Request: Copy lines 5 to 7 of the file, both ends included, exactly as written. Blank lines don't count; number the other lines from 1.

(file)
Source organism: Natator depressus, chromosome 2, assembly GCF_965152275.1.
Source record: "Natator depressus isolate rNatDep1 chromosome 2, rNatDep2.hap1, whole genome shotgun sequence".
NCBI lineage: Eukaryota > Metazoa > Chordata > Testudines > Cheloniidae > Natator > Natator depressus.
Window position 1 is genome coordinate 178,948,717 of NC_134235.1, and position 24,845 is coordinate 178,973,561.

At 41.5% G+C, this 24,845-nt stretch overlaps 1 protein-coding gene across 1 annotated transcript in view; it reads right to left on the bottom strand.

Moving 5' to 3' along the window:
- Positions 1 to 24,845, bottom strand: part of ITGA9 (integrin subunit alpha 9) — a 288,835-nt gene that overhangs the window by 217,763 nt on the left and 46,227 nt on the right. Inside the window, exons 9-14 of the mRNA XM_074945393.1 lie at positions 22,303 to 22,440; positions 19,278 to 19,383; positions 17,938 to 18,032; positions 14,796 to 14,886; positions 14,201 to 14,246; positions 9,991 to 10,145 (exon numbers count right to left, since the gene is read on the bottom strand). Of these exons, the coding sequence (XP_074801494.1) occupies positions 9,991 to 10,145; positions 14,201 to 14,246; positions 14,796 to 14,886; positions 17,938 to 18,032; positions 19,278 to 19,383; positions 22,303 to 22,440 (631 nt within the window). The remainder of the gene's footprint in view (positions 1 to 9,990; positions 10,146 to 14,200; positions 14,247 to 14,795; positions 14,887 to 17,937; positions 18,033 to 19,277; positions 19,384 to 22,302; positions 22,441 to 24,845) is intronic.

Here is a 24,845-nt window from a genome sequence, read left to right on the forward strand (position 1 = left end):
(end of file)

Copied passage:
At 41.5% G+C, this 24,845-nt stretch overlaps 1 protein-coding gene across 1 annotated transcript in view; it reads right to left on the bottom strand.

Moving 5' to 3' along the window:
- Positions 1 to 24,845, bottom strand: part of ITGA9 (integrin subunit alpha 9) — a 288,835-nt gene that overhangs the window by 217,763 nt on the left and 46,227 nt on the right. Inside the window, exons 9-14 of the mRNA XM_074945393.1 lie at positions 22,303 to 22,440; positions 19,278 to 19,383; positions 17,938 to 18,032; positions 14,796 to 14,886; positions 14,201 to 14,246; positions 9,991 to 10,145 (exon numbers count right to left, since the gene is read on the bottom strand). Of these exons, the coding sequence (XP_074801494.1) occupies positions 9,991 to 10,145; positions 14,201 to 14,246; positions 14,796 to 14,886; positions 17,938 to 18,032; positions 19,278 to 19,383; positions 22,303 to 22,440 (631 nt within the window). The remainder of the gene's footprint in view (positions 1 to 9,990; positions 10,146 to 14,200; positions 14,247 to 14,795; positions 14,887 to 17,937; positions 18,033 to 19,277; positions 19,384 to 22,302; positions 22,441 to 24,845) is intronic.